For the week ending March 10, the Xbox 360 edition of Assassin's Creed III was the 8th-best-selling game on BestBuy.com. Yes, that's the same Assassin's Creed III that was officially unveiled March 5, but isn't scheduled to hit store shelves until October 30. With little more to go on than a teaser trailer and a promise of steelbook packaging with Alex Ross art, gamers ordered the next installment in Ubisoft's stealth action franchise more than games that were actually out, including new and recent releases like Street Fighter X Tekken, Major League Baseball 2K12, Mario Party 9, and SSX.
This isn't to say Assassin's Creed III won't be great, or that gamers shouldn't be excited about it. It comes from a known series with a history of acclaimed games and features an intriguing premise with its Colonial American setting. But the fact that this many consumers are eager to fork over money for a product before they can make a truly informed decision is troubling.
Many industry watchers--myself included--have decried the anti-consumer impact that new trends like downloadable content and microtransaction-driven free-to-play games are having on the industry. But it's not like the traditional preorder system for $60 retail games is a model of aboveboard dealings, either.
There was a time when preorders served a valuable purpose. … Times have changed.
There was a time when preorders served a valuable purpose, when games came on cartridges, release dates were vague, and supply chains were slow to respond to consumer demand. I remember wasting weekend afternoons driving around the Dallas-Ft. Worth area with my brother, scouring stores for FIFA International Soccer and John Madden Football '93, and being told time and again to check back in a matter of weeks. I also remember Best Buy, Wal-Mart, and other mainstream retailers never getting their copies anywhere close to release day, and Funco Land, Babbage's, and Software Etc. never having extra stock for those who didn't preorder.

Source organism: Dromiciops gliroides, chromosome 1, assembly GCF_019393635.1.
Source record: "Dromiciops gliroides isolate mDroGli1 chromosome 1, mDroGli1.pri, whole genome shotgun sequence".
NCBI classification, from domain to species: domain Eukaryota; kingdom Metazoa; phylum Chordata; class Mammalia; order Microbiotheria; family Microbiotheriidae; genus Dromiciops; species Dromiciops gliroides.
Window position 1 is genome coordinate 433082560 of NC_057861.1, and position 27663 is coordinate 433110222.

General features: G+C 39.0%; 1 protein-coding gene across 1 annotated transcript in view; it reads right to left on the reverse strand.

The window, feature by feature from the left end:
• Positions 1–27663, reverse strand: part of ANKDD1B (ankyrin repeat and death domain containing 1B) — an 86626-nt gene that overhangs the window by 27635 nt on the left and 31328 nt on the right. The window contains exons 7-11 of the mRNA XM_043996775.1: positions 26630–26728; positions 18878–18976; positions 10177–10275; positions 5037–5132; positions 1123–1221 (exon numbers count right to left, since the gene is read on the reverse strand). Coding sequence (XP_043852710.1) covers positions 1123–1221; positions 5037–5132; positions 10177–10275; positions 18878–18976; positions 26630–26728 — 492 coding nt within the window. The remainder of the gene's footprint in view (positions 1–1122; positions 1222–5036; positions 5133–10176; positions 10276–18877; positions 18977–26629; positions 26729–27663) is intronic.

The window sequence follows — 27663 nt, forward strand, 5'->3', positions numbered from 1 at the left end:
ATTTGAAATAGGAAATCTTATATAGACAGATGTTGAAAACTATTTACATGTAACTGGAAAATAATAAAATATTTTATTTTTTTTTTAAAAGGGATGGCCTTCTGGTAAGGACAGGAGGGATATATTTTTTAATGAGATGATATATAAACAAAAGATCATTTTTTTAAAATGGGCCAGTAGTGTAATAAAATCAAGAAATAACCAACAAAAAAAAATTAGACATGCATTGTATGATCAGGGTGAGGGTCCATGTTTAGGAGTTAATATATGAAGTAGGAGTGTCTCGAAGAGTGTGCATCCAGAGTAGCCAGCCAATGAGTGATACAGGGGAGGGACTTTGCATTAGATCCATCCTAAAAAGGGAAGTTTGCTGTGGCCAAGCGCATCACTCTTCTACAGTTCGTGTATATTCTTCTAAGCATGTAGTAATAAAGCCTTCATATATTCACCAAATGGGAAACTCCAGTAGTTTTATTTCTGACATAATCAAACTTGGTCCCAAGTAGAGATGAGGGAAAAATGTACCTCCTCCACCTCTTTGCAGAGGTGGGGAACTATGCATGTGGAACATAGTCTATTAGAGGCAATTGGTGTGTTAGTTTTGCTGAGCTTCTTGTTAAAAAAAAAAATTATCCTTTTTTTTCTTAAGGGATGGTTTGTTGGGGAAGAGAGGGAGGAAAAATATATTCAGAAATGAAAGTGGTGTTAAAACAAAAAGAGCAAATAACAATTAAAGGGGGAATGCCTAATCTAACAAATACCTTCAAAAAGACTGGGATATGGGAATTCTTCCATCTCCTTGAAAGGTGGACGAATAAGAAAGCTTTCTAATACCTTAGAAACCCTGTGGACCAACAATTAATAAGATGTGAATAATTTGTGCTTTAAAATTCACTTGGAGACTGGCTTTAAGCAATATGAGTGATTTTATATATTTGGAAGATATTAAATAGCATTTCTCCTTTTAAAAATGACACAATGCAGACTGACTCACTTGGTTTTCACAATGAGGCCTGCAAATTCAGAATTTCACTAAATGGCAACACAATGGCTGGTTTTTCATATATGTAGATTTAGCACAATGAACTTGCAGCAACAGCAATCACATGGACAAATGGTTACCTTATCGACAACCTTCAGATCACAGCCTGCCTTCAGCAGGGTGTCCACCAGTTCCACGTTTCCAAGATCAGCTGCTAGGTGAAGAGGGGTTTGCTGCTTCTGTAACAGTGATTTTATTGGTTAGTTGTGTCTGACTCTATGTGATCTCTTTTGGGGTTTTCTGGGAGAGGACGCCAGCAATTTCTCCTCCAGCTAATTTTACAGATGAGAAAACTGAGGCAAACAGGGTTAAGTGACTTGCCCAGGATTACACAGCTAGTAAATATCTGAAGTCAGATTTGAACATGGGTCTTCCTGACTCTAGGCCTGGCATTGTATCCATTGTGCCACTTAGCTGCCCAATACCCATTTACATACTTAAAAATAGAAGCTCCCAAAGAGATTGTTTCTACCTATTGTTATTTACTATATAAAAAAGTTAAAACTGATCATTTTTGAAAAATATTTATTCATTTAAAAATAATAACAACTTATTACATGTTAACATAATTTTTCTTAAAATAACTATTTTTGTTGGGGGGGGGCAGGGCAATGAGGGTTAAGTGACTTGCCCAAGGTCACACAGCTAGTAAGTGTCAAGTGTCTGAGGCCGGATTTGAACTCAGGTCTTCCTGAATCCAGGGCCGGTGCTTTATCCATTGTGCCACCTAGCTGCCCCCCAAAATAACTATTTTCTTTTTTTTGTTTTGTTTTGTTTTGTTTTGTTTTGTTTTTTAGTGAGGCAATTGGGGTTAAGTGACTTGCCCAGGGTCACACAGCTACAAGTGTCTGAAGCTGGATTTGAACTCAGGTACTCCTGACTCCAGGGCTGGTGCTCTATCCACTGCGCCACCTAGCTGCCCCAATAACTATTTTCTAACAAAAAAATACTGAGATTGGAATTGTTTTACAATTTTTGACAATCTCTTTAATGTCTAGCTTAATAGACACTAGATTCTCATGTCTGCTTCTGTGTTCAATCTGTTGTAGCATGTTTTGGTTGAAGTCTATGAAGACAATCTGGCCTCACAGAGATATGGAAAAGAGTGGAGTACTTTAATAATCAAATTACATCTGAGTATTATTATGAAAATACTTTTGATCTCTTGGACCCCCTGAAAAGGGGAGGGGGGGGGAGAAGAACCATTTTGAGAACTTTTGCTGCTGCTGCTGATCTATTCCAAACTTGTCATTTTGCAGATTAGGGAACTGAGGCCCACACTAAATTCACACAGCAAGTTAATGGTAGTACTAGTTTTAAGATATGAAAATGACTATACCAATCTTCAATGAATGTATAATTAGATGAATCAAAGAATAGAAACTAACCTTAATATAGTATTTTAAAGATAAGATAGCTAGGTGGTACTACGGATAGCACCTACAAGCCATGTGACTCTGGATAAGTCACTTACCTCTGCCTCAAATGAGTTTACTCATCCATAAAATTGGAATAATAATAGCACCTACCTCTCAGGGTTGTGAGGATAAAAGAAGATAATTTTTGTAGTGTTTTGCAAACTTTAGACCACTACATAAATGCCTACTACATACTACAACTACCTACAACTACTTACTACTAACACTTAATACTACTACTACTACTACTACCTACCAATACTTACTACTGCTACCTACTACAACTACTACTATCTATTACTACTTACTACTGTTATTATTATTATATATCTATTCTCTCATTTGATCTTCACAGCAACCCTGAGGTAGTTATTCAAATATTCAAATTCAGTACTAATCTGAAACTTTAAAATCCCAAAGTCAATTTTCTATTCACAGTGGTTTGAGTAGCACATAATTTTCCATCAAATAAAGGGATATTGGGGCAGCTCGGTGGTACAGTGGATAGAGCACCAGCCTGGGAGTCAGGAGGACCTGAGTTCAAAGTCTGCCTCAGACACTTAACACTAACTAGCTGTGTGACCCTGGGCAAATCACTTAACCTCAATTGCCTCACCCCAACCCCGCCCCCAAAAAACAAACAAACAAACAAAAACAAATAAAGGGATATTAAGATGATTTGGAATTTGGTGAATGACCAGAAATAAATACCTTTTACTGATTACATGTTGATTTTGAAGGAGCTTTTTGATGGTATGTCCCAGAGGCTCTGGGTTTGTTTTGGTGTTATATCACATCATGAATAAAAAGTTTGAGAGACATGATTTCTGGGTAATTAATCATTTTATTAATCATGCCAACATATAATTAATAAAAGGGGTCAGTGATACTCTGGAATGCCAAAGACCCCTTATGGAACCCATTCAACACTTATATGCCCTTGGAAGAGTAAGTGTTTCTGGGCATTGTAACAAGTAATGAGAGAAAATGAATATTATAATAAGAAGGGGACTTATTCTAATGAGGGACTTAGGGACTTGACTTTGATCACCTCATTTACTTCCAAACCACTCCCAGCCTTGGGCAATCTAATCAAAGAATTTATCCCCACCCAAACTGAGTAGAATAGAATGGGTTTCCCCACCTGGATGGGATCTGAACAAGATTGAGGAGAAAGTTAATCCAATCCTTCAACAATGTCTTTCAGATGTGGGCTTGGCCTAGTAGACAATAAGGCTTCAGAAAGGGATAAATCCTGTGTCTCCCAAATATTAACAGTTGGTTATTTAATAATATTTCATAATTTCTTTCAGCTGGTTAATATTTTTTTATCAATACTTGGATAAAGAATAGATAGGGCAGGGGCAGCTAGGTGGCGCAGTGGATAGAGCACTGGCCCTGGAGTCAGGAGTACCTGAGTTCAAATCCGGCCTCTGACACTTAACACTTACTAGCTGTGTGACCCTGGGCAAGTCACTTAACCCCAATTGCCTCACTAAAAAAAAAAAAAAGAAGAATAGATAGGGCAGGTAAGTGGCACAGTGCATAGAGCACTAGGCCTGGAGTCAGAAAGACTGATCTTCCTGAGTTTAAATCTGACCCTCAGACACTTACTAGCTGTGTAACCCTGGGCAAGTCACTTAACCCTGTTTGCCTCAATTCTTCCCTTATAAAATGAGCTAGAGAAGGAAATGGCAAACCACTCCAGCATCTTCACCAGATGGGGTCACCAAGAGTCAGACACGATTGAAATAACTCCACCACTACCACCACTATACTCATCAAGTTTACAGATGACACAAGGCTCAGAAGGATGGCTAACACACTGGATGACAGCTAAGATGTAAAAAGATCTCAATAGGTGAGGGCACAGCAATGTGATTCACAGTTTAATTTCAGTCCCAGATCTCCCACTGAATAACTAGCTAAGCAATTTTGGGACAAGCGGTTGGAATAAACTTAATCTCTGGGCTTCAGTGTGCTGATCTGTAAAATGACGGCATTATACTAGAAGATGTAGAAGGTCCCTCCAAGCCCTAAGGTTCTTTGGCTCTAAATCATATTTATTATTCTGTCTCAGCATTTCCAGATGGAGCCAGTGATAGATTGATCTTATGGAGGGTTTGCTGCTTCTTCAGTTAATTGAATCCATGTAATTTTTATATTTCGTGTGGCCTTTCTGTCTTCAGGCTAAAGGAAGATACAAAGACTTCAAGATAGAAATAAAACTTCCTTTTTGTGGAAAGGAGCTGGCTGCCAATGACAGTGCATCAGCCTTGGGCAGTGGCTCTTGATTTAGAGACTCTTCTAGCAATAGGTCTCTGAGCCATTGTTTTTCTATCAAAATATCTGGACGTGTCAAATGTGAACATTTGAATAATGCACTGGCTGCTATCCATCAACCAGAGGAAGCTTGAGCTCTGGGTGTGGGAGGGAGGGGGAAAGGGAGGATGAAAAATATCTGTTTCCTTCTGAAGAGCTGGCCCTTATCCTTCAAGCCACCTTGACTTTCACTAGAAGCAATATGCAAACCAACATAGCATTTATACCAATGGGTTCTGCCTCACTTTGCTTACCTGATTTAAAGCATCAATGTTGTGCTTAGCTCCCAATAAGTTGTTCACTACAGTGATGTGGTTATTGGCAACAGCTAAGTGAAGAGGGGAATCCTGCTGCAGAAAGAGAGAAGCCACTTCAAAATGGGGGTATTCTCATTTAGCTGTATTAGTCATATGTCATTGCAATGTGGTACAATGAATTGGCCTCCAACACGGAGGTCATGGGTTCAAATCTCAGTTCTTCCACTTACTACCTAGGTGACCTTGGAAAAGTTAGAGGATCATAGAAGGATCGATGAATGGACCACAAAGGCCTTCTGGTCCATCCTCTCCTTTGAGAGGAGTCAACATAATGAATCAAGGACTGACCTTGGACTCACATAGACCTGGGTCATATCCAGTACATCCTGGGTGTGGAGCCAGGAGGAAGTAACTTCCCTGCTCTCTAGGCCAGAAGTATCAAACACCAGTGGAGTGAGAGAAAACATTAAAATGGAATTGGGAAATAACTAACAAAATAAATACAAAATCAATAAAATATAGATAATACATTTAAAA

Times have changed. Street dates are dictated and enforced. Major retailers know they need to have stock on day one or they'll lose the diehard gamer audience that spends money on the hobby year-round. And if your preferred store does run short of copies, there are dozens of online retailers eager to have the business, some with free shipping or no sales tax to make up for the wait. And then there's the fact that more games are launching in downloadable form on day one than ever before. If GameStop didn't order enough copies of Mass Effect 3 for the PlayStation 3, the PlayStation Network has roughly infinite digital copies of the game ready to start downloading this instant.
These days, the biggest reason gamers have to preorder is schwag. Whether it's a premium priced bundle that could conceivably be in short supply or a bit of retailer-exclusive downloadable content, these preorder campaigns play on gamers' desire to have a complete gaming experience, from the branded bookends to the alternate costumes and weapon packs. But the way the system works now, preordering still doesn't complete the game. Competing retailer-exclusive bonuses prevent anyone from getting everything with a single purchase, and an avalanche of postlaunch DLC leaves gaps in the vast majority of major releases' launch-day offerings.
So what does preordering accomplish? Well, it sends a message to publishers. Unfortunately, money isn't the most articulate carrier of human communication. To gamers, a Lollipop Chainsaw preorder might say, "I appreciate the weird games Suda-51 makes. Please give him money to make more original titles." To a publisher, that same preorder could say, "I likes me sum zombiez and sex. Plz make Lollipop 2 with more zombiez and boobs," or even, "I like pop culture references so much that I preordered your game for the exclusive Ash from Evil Dead costume. Please do more campaigns like this in the future."
In a broader sense, a preorder for a sequel--especially one that's seven months away like Assassin's Creed III--tells publishers that things like word of mouth or firsthand experience are unimportant. It tells them that there's no need to risk money on something truly original, because there's no shortage of people willing to buy more of the same thing that worked before. (Spy Party developer Chris Hecker called it "an appetite for sameness" in his excellent Game Developers Conference presentation last week, and correctly identified it as a problem whose blame is shared across the development, press, and gamer communities.) Finally, it tells them that gamers are fine with the way things are and will wholeheartedly support their continuing down a path that puts the emphasis (and budget) not on a game's quality, but on its marketing.